Tuesday, June 19, 2018

Remaining In The Vine

I am the vine; you are the branches. Whoever abides in me and I in him, he it is that bears much fruit, for apart from me you can do nothing (John 15:5).

By saying that believers remain in him and he in them, Jesus is making it clear that Christianity is not something we put on externally. We don’t put it on like clothes. We don’t adopt it as a new lifestyle that focuses on our own efforts, as do those who practice a holy lifestyle they have invented themselves. Rather, Christian faith is a new birth brought about by God’s Word and Spirit.

A Christian must be a new person from the depths of the heart. Once the heart is born anew in Christ, these fruits will follow: confession of the gospel, love, obedience, patience, purity, and so on. In this passage, Christ warns his disciples that they must remain in his Word. Remaining in the Word leads to genuine, newborn Christians. These true Christians produce much fruit. They guard themselves from the teaching that perverts God’s Word and that tries to make grapes from thistles and thorns. This will never happen, however, because each kind produces its own kind.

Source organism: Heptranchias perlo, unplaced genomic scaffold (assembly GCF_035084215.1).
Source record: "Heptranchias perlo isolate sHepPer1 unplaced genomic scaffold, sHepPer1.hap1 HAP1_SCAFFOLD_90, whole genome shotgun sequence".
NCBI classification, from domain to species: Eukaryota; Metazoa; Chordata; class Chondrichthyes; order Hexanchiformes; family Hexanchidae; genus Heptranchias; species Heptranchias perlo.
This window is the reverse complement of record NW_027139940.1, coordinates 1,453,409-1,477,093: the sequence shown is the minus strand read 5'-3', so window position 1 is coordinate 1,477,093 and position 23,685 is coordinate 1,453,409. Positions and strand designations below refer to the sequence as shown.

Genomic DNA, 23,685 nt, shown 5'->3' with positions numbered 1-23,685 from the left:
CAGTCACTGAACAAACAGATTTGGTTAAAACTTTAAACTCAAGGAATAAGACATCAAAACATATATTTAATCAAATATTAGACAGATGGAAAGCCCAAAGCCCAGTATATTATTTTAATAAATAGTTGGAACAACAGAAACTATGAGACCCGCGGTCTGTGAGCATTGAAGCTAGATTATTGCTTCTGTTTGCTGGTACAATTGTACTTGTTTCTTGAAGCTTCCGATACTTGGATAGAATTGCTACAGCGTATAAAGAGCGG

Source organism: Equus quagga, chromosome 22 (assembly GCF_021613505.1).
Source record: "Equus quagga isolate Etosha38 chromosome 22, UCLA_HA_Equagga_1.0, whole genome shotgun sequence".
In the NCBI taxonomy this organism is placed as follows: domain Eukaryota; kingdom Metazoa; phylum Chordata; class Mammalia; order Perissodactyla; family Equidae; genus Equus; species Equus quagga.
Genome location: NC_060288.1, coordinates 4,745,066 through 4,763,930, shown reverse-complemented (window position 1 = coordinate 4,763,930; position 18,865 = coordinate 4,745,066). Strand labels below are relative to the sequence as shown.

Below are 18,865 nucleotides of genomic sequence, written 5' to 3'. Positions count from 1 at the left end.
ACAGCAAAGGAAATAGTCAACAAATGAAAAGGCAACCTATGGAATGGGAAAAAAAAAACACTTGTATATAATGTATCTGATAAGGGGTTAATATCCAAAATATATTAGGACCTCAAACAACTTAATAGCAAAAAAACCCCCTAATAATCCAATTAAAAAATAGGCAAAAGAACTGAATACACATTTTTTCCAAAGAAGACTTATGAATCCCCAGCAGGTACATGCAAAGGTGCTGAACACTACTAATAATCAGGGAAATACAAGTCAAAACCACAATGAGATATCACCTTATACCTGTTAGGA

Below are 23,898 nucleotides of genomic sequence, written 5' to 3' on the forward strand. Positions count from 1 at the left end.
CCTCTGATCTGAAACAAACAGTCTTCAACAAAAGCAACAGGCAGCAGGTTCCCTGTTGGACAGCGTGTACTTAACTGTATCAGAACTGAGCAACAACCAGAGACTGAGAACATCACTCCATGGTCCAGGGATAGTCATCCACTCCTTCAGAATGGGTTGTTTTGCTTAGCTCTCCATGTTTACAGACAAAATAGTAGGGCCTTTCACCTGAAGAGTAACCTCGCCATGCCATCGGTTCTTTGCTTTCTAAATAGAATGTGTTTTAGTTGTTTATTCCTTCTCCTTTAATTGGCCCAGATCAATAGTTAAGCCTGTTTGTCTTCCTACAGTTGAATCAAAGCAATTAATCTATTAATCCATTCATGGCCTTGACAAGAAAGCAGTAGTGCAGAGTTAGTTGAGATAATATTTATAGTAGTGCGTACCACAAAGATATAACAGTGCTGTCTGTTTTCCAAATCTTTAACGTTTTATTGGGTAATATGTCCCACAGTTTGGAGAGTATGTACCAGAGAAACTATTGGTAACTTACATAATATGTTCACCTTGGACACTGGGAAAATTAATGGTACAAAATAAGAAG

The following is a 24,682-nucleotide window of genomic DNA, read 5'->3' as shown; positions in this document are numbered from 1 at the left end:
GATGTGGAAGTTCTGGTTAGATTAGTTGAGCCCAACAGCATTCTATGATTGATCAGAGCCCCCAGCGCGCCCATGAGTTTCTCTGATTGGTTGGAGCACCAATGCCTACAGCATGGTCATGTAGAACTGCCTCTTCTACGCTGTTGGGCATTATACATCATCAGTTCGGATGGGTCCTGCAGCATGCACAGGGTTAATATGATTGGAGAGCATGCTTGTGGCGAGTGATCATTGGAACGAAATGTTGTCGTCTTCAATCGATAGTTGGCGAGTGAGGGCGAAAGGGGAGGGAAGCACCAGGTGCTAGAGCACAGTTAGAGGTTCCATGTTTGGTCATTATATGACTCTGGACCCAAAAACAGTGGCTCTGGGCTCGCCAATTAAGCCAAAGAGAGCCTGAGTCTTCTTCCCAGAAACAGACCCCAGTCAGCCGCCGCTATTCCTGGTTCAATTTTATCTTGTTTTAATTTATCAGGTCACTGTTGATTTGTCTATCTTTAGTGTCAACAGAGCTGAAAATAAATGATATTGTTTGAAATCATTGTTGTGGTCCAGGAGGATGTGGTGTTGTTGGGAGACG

Even if you teach about, strive for, and pile up good works, your nature won’t change. You must first possess a new nature. You won’t accomplish anything by striving and exhausting yourself. The two types of works remain vastly different. The one type of work is produced by human effort, while the other grows naturally. The works we make up always require us to strive harder, but they never do as well as natural growth. In contrast, natural growth stands, moves, lives, and does what it should naturally. So Christ says, “All other human teaching cannot succeed, because it instructs people to make up works. But if you remain in me, as natural branches remain on the vine, you will certainly produce good fruit.”